Seaman Latia Mille earns her basic interpretive historian qualification
By Mass Communication Specialist 2nd Class Skyler Okerman, USS Constitution Public Affairs
Century City native, Seaman Latia Miller, earned her basic interpretive historian qualification aboard USS Constitution, September 15.
Duty aboard USS Constitution is one of the Navy’s special programs, and all prospective crewmembers must meet a high standard of sustained excellence and interview to be selected for the assignment.
The basic interpretive historian qualification means that a Sailor has studied and trained on the history of USS Constitution and has learned about the ship’s major historic battles, its unique design and the life of a Sailor during the 19th century.
Crew members who achieve the basic interpretive historian are authorized to wear a unique command ball cap, with the word ‘crewmember’ embroidered on the back, in place of the Navy’s standard eight-point cover or hat.
“It feels phenomenal to finally be able to eloquently and confidently share the history of the iconic Old Ironsides with everyone who visits the ship,” said Miller.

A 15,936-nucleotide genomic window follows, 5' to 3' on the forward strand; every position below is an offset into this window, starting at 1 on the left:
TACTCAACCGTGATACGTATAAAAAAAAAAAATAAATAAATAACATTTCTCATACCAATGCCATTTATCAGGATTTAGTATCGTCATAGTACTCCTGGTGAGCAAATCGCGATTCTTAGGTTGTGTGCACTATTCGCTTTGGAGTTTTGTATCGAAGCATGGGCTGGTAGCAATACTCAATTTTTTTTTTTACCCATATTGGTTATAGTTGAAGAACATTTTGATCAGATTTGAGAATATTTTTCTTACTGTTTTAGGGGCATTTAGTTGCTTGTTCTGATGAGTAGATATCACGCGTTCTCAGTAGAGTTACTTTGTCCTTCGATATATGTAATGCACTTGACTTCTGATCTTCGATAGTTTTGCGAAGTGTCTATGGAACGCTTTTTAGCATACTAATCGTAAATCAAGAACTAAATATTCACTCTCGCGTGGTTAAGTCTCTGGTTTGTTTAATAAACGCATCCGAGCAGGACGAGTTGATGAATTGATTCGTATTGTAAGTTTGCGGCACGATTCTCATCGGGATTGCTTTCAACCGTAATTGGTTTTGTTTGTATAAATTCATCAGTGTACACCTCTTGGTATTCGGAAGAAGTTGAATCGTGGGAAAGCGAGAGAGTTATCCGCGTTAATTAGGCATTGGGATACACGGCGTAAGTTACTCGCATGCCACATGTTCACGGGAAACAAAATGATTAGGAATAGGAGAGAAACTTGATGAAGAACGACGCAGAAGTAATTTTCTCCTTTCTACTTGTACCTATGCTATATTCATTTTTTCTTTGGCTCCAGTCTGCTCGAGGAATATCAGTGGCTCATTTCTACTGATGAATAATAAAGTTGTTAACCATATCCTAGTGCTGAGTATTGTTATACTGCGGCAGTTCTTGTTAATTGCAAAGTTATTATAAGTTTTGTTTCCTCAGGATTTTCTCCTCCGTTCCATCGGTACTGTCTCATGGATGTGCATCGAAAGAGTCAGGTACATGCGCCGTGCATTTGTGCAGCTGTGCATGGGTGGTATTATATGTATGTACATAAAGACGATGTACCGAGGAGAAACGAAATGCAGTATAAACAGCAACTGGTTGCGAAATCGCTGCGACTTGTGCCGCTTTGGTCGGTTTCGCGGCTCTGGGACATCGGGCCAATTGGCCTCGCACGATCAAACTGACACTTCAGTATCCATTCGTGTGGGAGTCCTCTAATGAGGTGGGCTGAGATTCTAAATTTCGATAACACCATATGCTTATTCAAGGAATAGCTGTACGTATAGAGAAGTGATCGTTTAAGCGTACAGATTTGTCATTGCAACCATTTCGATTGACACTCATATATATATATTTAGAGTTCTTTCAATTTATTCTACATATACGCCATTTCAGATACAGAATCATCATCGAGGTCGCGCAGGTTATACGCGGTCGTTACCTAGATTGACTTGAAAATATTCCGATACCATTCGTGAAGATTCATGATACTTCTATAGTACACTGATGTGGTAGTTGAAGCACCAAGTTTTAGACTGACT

Miller has served in the Navy for five months and USS Constitution is her first duty station.
Miller is a 2020 graduate of South Hills High School.
The active-duty Sailors stationed aboard USS Constitution provide free tours and offer public visitation to more than 600,000 people each year as they support the ship’s mission of promoting the Navy’s history, maritime heritage, and raising awareness of the importance of a sustained naval presence.
USS Constitution, is the world’s oldest commissioned warship afloat, and played a crucial role in the Barbary Wars and the War of 1812, actively defending sea lanes from 1797 to 1855.
USS Constitution was undefeated in battle and captured 33 opponents.
The ship earned the nickname of Old Ironsides during the war of 1812 after British cannonballs were seen bouncing off the ship’s wooden hull.